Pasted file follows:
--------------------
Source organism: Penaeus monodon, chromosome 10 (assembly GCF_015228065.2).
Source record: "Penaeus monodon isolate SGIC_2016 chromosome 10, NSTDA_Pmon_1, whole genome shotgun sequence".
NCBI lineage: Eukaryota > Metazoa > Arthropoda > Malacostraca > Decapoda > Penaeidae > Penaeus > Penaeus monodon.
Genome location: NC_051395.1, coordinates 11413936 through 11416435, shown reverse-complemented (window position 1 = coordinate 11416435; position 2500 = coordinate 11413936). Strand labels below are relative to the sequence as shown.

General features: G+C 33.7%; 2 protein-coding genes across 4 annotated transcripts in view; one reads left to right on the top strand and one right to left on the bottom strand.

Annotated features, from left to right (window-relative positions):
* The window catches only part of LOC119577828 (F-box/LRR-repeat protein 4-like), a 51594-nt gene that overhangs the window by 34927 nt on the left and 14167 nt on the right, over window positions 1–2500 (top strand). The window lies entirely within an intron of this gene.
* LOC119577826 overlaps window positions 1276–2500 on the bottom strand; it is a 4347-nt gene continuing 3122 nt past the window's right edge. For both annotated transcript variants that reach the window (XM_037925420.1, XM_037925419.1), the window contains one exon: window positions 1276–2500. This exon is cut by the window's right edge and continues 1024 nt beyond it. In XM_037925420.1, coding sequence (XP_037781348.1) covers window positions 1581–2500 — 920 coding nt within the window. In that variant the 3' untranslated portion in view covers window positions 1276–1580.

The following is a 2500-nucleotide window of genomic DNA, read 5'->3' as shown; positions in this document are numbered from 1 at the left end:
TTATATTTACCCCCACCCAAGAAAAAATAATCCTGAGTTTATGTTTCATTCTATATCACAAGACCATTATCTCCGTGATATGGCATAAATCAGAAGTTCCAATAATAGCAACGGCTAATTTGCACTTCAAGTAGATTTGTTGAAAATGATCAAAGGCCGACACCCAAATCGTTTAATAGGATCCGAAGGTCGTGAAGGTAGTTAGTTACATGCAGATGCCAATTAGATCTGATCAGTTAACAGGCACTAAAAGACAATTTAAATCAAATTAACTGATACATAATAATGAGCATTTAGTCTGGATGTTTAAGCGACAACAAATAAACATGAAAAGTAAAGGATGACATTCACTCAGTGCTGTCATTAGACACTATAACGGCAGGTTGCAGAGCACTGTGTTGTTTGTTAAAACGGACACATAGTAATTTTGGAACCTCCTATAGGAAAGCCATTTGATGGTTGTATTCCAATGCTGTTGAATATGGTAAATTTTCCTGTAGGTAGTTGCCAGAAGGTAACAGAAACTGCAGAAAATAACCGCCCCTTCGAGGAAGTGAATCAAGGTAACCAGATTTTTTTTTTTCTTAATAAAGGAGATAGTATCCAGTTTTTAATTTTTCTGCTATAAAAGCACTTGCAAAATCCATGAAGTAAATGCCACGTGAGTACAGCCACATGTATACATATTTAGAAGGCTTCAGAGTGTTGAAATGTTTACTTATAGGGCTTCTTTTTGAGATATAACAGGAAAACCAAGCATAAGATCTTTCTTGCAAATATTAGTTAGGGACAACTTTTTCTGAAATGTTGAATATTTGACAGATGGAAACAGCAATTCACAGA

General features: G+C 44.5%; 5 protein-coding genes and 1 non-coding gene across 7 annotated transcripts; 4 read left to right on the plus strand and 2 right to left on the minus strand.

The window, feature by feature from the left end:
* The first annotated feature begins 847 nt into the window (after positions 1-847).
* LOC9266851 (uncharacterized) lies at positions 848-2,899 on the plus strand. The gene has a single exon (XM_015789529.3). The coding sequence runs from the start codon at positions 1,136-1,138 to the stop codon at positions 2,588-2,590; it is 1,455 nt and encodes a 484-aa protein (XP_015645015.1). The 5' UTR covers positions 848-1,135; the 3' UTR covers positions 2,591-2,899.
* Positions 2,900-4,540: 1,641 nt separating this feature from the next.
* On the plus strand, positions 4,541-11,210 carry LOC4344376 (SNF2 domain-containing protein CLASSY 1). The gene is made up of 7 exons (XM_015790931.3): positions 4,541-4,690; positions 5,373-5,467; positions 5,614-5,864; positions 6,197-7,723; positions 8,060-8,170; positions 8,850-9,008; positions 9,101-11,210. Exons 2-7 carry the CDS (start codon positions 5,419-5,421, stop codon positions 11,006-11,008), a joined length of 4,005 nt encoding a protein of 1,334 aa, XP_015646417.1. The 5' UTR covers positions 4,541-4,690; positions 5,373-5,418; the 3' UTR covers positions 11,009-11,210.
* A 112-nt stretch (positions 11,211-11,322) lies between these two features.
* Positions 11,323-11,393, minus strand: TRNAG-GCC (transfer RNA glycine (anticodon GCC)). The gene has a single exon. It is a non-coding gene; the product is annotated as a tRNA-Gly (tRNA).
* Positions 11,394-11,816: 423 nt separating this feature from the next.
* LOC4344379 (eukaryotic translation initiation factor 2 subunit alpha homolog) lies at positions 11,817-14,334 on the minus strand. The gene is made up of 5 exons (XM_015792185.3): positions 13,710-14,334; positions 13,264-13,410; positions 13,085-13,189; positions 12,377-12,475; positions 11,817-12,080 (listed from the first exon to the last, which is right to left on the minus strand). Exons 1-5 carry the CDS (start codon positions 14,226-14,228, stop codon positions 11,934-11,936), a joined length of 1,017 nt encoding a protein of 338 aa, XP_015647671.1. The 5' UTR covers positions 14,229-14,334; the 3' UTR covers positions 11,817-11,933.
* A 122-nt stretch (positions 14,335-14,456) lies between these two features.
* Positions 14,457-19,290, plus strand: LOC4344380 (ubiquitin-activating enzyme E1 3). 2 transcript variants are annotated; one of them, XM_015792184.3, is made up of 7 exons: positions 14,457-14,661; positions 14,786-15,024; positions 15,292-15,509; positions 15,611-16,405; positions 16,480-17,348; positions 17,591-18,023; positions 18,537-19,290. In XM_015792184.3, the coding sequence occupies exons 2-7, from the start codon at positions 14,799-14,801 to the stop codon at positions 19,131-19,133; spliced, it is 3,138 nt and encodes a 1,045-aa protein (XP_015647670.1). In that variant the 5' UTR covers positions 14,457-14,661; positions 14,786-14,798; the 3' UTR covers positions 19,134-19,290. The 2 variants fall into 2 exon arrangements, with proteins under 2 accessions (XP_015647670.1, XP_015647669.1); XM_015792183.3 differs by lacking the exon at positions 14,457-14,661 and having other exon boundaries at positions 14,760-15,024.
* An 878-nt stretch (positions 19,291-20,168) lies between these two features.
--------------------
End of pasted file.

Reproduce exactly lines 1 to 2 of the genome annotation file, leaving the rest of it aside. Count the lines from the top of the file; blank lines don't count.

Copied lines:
Source organism: Penaeus monodon, chromosome 10 (assembly GCF_015228065.2).
Source record: "Penaeus monodon isolate SGIC_2016 chromosome 10, NSTDA_Pmon_1, whole genome shotgun sequence".